"He walks with me through every day of my life, in that unsteady, faltering gait that so embarrassed me when I was a boy. Always, he is holding fast to the upper part of my right arm... As we make our way together, my father - I called him Daddy when I was small, because it sounded American and that is how he so desperately wanted things to seem - is speaking in the idiosyncratic rhythms of a self-constructed English."."So Sherwin Nuland introduces Meyer Nudelman, his father, a man whose presence continues to haunt Nuland to this day. Meyer Nudelman came to America from Russia at the turn of the twentieth century, when he was nineteen. Pursuing the immigrant's dream of a better life but finding the opposite, he lived an endless round of frustration, despair, anger, and loss: overwhelmed by the premature deaths of his first son and wife; his oldest surviving son disabled by rheumatic fever in his teens; his youngest son, Sherwin, dutiful but defiant, caring for him as his life, beset by illness and fierce bitterness, wound to its unalterable end. Lost in America, Nuland's harrowing and empathetic account of his father's life, is equally revealing about the author himself. We see what it cost him to admit the inextricable ties between father and son and to accept the burden of his father's legacy."--BOOK JACKET.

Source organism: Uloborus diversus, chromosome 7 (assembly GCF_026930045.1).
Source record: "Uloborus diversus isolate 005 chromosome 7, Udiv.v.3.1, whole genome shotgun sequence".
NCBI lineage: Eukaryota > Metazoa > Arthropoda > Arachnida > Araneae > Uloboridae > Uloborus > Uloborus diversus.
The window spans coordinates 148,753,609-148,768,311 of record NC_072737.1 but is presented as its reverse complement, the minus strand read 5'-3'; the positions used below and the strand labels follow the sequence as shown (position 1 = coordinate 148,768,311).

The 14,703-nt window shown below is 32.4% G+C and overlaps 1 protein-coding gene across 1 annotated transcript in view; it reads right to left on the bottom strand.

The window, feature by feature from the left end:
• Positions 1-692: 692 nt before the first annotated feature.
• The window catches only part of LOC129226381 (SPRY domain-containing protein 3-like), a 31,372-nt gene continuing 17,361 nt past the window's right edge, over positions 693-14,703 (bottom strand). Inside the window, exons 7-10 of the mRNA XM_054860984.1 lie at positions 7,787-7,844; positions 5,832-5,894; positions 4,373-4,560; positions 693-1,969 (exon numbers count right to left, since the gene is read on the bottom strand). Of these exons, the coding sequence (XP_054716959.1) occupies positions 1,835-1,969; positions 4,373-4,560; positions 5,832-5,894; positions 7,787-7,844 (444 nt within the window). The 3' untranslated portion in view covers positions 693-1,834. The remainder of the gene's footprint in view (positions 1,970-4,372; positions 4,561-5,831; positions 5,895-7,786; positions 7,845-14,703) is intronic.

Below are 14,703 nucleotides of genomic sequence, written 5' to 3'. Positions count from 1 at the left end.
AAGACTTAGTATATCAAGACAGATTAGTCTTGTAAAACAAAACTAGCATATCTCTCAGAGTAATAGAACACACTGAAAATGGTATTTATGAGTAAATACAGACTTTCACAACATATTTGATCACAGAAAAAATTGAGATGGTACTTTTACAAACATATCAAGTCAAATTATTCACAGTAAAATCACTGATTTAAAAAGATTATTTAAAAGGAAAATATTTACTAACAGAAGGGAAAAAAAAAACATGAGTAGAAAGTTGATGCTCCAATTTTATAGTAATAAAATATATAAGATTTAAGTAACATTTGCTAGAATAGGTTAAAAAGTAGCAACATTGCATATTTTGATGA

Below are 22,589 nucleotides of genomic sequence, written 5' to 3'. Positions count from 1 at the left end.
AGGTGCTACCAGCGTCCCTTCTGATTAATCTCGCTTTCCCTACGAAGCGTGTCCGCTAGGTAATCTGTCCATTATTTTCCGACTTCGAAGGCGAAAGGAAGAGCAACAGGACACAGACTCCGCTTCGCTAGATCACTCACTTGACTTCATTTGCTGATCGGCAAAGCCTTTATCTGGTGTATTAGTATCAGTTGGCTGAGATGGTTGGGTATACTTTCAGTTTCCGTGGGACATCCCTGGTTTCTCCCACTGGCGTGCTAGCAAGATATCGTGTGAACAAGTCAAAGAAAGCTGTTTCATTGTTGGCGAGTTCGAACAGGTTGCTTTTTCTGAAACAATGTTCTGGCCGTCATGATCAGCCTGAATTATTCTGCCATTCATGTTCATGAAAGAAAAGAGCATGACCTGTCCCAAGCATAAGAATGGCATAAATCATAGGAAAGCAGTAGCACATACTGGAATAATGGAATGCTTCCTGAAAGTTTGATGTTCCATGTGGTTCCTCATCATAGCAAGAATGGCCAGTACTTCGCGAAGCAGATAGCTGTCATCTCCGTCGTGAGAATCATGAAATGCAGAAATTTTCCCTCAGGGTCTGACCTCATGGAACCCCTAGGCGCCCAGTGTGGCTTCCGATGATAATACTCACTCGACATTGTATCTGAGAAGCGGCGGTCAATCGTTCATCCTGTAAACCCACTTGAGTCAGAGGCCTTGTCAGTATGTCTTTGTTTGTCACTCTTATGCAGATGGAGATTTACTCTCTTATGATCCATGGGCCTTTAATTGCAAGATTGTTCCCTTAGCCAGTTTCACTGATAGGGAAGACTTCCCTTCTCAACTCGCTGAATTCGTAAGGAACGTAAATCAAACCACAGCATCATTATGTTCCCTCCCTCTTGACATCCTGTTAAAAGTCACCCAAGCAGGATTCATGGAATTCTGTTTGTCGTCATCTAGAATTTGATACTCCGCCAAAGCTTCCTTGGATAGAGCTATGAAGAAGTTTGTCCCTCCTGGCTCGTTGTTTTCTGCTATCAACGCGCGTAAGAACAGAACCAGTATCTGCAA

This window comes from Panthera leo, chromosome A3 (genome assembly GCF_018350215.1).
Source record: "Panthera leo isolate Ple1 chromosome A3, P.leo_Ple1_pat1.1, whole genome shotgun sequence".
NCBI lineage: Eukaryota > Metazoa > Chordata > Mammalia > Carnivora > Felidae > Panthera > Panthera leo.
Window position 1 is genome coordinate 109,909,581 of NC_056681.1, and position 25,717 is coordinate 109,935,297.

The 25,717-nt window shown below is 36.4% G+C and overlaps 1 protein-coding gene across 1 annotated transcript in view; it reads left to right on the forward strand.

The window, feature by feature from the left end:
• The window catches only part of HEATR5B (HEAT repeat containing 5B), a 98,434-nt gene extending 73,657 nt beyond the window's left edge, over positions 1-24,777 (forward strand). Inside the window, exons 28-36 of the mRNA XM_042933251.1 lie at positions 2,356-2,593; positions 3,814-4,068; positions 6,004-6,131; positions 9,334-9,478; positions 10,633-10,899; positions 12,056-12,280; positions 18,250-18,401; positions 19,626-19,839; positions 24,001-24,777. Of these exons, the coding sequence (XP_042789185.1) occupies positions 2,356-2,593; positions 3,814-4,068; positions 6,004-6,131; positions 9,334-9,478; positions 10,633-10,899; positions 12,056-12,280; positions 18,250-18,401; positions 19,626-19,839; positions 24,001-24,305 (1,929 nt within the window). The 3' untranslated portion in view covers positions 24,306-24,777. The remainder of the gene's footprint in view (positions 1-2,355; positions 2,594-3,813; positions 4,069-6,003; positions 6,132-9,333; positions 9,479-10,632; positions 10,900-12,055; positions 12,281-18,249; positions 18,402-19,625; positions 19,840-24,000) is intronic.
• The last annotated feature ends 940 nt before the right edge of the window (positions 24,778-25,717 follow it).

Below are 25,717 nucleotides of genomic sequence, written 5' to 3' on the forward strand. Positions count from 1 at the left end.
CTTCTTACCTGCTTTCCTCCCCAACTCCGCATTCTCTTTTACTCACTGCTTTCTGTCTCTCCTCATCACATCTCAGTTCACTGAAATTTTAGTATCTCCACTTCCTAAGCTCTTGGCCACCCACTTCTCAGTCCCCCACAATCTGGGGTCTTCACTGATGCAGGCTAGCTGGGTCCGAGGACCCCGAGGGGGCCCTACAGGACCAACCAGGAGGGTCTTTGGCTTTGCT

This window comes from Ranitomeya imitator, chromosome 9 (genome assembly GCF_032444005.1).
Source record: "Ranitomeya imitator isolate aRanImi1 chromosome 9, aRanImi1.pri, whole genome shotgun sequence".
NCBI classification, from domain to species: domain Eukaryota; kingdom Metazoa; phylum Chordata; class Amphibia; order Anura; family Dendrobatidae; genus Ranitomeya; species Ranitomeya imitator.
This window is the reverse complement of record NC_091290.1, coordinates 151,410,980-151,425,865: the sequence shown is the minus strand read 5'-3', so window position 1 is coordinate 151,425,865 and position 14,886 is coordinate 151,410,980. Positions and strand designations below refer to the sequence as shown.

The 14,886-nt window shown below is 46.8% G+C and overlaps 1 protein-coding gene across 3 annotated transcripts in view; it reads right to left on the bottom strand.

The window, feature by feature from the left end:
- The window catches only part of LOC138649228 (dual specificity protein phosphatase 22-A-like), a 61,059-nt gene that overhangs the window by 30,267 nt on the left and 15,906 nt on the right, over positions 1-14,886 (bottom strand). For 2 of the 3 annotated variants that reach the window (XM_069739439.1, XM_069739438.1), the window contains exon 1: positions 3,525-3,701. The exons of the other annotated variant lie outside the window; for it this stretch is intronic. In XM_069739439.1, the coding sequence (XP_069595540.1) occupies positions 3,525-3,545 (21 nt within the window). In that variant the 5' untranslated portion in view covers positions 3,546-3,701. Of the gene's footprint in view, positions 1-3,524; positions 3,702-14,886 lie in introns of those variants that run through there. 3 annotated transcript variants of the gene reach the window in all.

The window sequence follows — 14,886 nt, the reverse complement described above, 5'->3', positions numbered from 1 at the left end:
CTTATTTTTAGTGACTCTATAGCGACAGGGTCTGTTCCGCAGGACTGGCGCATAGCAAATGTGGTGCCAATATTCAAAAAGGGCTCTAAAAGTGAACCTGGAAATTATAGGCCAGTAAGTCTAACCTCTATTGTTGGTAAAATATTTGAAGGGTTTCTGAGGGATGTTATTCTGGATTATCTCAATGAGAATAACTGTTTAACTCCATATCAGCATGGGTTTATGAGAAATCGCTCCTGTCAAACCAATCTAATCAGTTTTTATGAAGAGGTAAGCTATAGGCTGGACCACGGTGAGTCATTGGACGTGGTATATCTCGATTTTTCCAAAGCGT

I read and really admired Dr. Nuland's "How We Die" and he himself died recently. His obit mentioned this book and it is a shocker. Beyond being the quintessential Jewish boyhood in the Bronx, the introduction describes Nuland's near-lobotomy in his search of a cure for his severe depression. What follows is truly disturbing, including a shocker involving his father's own physical wretchedness and how Dr. Nuland discovered the cause.
Almost unbearable in its bravery and truth and an essential read.